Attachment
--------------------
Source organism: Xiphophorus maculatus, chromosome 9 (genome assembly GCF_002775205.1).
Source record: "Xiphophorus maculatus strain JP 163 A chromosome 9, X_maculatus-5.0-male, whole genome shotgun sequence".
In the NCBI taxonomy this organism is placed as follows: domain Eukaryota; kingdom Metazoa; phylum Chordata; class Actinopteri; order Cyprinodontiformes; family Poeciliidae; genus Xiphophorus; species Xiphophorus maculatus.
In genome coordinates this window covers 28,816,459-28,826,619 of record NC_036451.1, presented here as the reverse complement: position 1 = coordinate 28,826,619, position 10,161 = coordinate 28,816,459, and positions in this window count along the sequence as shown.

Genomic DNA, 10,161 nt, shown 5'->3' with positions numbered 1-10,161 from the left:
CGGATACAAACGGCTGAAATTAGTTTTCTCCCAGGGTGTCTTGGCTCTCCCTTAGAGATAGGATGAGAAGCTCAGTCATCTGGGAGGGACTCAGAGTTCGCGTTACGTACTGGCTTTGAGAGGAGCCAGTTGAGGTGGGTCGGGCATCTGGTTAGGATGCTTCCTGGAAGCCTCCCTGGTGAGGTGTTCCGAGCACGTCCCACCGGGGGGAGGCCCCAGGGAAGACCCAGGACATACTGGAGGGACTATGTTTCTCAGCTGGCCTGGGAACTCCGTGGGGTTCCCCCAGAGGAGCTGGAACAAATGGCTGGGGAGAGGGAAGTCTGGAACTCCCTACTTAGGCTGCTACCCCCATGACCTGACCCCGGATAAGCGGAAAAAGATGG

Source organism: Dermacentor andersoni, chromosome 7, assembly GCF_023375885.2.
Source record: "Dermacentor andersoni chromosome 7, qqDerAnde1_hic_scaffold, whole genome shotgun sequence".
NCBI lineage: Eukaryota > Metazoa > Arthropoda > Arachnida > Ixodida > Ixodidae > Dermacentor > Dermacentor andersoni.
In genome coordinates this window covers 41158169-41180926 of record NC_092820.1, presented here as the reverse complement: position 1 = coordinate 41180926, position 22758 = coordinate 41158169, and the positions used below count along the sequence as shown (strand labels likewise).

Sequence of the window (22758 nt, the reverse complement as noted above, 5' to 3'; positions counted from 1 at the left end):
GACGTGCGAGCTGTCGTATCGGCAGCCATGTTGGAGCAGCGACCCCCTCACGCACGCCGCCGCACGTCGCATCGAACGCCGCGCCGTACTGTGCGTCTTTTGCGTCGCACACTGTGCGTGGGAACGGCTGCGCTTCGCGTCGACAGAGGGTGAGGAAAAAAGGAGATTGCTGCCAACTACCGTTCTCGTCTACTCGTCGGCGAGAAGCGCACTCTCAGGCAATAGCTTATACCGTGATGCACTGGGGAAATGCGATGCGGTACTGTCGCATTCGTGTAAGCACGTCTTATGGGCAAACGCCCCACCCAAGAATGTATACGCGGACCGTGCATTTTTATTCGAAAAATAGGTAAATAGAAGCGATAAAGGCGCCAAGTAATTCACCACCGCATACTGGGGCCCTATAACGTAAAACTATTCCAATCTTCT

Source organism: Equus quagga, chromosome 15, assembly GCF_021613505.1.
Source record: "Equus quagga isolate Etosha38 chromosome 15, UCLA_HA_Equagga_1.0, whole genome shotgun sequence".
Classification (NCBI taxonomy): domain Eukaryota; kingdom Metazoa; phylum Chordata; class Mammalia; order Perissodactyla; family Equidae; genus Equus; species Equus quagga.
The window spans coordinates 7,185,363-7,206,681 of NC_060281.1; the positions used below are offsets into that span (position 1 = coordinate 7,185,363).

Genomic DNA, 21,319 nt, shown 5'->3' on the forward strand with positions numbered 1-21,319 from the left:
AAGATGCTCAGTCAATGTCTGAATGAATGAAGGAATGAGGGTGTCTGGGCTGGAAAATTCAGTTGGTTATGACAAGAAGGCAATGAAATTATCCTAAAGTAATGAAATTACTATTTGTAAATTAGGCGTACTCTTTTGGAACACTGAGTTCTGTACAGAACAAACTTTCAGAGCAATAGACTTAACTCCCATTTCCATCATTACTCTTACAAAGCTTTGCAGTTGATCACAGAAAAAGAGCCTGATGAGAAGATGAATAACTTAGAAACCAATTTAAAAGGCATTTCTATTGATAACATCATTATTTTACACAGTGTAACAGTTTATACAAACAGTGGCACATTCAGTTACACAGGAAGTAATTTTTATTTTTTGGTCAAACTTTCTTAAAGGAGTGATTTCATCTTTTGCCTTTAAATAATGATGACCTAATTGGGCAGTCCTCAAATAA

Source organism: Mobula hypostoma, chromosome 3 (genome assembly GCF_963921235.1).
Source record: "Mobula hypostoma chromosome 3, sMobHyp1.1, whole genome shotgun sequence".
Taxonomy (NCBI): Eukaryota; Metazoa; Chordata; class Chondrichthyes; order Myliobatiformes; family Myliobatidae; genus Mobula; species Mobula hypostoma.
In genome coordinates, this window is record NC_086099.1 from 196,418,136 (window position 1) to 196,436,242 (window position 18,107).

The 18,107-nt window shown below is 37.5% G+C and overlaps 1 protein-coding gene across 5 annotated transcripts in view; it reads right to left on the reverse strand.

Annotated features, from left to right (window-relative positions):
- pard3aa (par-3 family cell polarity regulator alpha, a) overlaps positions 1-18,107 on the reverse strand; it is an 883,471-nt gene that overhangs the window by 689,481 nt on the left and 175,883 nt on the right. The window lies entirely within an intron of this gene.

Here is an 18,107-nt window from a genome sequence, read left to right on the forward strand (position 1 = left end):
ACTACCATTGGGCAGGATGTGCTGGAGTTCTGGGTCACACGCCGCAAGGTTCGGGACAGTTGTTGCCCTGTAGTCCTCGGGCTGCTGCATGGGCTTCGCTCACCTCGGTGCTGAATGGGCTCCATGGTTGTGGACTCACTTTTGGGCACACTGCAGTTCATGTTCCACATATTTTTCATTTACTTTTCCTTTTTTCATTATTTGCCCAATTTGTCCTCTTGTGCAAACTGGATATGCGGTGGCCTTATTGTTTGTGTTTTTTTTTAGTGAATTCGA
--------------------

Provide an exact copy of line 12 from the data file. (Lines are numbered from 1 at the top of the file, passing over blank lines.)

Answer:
GACGTGCGAGCTGTCGTATCGGCAGCCATGTTGGAGCAGCGACCCCCTCACGCACGCCGCCGCACGTCGCATCGAACGCCGCGCCGTACTGTGCGTCTTTTGCGTCGCACACTGTGCGTGGGAACGGCTGCGCTTCGCGTCGACAGAGGGTGAGGAAAAAAGGAGATTGCTGCCAACTACCGTTCTCGTCTACTCGTCGGCGAGAAGCGCACTCTCAGGCAATAGCTTATACCGTGATGCACTGGGGAAATGCGATGCGGTACTGTCGCATTCGTGTAAGCACGTCTTATGGGCAAACGCCCCACCCAAGAATGTATACGCGGACCGTGCATTTTTATTCGAAAAATAGGTAAATAGAAGCGATAAAGGCGCCAAGTAATTCACCACCGCATACTGGGGCCCTATAACGTAAAACTATTCCAATCTTCT